LONDON -- British police filed their first charges in the London terror investigations Wednesday, accusing a 23-year-old man of withholding information about the July 21 transit bombers.
Police say that in the week after the attack, Ismael Abdurahman of southeast London had information he knew might help police capture suspects involved in "the commission, preparation or instigation of an act of terrorism."
Abdurahman was charged under anti-terrorism legislation and is to attend a hearing in London today.
The charges could mark an important step forward for police seeking to build cases against the 17 people in custody in connection with the July 21 assault, in which bombs planted on three subways and a bus failed to fully detonate.
Police also are trying to uncover the larger network that may have supported those attackers, who struck exactly two weeks after four suicide bombers -- also on three trains and a bus -- killed 52 victims on July 7.
One of the suspected July 21 bombers, Hamdi Issac, has been charged in Italy with association with the aim of international terrorism. Britain is seeking to extradite him.
Italy also has two of Issac's brothers in custody, and Britain is holding 14 suspects.
Italian prosecutor Pietro Saviotti said Issac's extradition could be delayed by some weeks because local authorities were looking into possible crimes committed in Italy. But he dismissed suggestions that it would block the transfer.
"I would not say we are talking about days, but about weeks" before Issac can be extradited, Saviotti said.
No suspects are being detained in connection with the July 7 attacks.
Police pursued international links Wednesday -- to Pakistan, Saudi Arabia and Zambia -- as they hunted for possible conspirators in the bombings and tried to determine whether the two sets of attackers were linked.
Zambia announced it was deporting Haroon Rashid Aswat, a British citizen of Indian descent, to Britain, and President Levy Mwanawasa said he was an alleged terrorist. However, it was unclear whether Britain suspected him of involvement in the London bombings.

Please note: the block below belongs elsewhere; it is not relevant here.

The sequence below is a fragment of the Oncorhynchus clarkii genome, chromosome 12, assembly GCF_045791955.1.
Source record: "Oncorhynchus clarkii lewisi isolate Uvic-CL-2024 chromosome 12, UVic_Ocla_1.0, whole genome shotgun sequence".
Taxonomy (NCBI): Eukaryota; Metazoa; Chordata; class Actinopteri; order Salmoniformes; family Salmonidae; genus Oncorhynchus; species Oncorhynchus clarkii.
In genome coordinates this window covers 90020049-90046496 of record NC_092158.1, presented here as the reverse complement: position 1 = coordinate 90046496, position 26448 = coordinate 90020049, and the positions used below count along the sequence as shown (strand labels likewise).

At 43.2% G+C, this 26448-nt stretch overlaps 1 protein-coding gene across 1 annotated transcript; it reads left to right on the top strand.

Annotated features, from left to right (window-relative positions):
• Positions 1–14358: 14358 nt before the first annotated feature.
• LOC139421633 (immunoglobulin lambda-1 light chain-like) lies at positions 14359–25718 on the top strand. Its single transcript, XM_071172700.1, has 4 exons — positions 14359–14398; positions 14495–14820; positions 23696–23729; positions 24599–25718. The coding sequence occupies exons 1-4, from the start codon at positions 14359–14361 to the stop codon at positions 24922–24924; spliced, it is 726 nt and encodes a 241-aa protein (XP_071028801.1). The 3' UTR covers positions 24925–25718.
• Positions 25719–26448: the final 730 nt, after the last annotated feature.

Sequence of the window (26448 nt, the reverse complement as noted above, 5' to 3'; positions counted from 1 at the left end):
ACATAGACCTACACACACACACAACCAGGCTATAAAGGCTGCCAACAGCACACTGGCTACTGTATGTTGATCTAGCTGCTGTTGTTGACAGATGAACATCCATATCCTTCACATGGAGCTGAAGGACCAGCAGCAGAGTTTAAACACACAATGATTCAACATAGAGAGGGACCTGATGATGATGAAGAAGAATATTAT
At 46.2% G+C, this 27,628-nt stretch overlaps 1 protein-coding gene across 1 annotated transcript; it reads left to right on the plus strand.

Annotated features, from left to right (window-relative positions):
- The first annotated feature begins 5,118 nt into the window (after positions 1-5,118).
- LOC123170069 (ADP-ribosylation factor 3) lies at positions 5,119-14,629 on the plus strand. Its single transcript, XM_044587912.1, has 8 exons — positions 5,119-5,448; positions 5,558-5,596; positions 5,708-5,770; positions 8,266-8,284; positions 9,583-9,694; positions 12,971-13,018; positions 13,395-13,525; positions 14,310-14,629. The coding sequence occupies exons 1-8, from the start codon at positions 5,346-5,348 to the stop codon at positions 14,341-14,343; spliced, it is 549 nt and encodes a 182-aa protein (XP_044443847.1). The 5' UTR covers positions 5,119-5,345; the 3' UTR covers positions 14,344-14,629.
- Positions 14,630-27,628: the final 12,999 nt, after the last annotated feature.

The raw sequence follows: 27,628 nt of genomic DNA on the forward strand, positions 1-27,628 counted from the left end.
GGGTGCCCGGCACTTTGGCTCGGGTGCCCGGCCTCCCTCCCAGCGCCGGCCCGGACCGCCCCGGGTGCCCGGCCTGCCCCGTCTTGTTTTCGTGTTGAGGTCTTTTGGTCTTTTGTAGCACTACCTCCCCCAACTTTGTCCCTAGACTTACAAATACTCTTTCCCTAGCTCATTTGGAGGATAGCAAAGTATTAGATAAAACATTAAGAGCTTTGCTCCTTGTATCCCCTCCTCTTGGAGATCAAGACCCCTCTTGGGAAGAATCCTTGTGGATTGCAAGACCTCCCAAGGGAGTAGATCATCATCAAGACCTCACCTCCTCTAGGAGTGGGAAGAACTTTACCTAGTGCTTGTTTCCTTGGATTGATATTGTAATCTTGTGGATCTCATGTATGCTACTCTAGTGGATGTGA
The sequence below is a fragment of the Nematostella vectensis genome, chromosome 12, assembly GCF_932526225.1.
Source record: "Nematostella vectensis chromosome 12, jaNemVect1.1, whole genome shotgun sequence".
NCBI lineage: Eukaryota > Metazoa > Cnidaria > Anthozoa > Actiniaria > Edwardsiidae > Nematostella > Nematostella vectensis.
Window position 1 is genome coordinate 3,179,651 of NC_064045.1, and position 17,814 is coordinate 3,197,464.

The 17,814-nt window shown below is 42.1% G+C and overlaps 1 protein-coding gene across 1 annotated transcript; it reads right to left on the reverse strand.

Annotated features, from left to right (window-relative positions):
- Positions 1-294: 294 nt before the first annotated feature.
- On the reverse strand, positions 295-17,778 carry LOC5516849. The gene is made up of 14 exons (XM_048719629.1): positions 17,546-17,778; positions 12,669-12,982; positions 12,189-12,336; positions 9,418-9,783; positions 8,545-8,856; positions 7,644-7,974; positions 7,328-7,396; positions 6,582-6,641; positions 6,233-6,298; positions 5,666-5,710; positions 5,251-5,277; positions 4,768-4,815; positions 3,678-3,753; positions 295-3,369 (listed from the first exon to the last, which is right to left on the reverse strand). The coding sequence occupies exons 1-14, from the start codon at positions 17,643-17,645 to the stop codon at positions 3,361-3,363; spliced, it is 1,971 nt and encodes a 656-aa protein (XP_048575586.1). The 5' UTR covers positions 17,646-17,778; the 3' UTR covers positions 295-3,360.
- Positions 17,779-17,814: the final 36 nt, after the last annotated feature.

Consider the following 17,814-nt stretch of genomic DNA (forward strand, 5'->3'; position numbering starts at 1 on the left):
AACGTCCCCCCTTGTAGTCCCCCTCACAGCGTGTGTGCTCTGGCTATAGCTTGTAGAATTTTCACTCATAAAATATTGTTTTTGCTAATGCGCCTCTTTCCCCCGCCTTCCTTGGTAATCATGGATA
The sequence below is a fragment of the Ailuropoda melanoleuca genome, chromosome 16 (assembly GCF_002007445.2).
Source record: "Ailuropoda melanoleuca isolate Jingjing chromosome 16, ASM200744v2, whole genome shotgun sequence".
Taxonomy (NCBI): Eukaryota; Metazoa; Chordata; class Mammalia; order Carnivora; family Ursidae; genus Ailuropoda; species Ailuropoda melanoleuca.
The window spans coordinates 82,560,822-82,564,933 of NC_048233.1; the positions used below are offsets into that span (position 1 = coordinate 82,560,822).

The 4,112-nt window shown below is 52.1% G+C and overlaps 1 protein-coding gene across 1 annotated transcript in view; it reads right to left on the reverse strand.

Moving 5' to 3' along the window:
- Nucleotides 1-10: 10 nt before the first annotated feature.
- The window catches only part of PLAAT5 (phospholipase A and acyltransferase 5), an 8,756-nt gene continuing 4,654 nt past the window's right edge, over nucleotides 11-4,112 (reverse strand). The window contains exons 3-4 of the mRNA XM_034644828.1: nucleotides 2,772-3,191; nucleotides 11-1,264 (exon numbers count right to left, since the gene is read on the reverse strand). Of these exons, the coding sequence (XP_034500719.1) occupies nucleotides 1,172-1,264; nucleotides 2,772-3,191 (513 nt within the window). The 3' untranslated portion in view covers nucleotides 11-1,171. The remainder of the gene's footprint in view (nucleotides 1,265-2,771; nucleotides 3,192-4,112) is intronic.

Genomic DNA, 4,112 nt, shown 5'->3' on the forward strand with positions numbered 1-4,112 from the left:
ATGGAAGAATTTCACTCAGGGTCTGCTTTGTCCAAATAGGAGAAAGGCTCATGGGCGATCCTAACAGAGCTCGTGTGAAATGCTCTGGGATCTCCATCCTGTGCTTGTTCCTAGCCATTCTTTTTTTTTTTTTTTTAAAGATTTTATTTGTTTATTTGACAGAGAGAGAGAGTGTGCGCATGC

British newspaper reports, citing security sources, have said in recent days that investigators don't believe he was linked to the London attacks. But Zambian authorities have questioned him about 20 phone conversations he reportedly had with some of the suspected bombers.
News reports have said suspects in both attacks worshipped at the Finsbury Park Mosque in north London, known as a hotbed for Islamic radicals. They may have gone whitewater rafting in Wales weeks before the attacks, although The Times newspaper reported Wednesday that investigators had discounted the possibility.
Also, a Pakistani official said authorities there were trying to determine whether Ethiopian-born Muktar Said Ibrahim, a suspect in and possible ringleader of the July 21 attacks, may have been in Pakistan at the same time as two of the suspected July 7 attackers.
"Our immigration officials are checking whether he arrived here," said the official, who declined to be identified because he is not authorized to speak about the investigation.
Investigators believe that any confirmation of a visit by Ibrahim to Pakistan would strengthen the theory of a link between the two groups. London's Metropolitan Police declined to comment.
Pakistan's Education Minister Javed Ashraf Qazi said there was no evidence that any of the London suicide bombers visited religious schools in Pakistan.
Police have also been pursuing a possible Saudi connection. The Sunday Times newspaper said Ibrahim took a month-long trip to Saudi Arabia in 2003, telling friends he was to undergo training there.
British investigators told their Italian counterparts that Issac made a call to Saudi Arabia before his arrest in Rome, according to Italy's anti-terror police chief Carlo De Stefano. Issac apparently was trying to get a number for one of his brothers, De Stefano said.
Many have questioned how Issac was able to slip out of Britain on the Eurostar train from London's Waterloo Station.
Sky News reported Wednesday that one of its journalists had traveled by train from London to Paris using a colleague's passport. The Home Office declined to comment on the report directly but said it was working closely with police on checks of those leaving the country.
In Zambia, Aswat told investigators he used to be a bodyguard for al-Qaida chief Osama bin Laden, according to a Zambian official who spoke on condition of anonymity because he was not authorized to communicate with journalists.
A Metropolitan Police spokeswoman declined to comment on whether Aswat -- from the same town in northern England as one of the bomb suspects -- was wanted in the July 7 attacks. The Foreign Office said only that British consular officials in Zambia were seeking a meeting with a Briton detained there.
The United States also reportedly wants to question Aswat about possible links to a plan to establish a terrorist training camp in Oregon.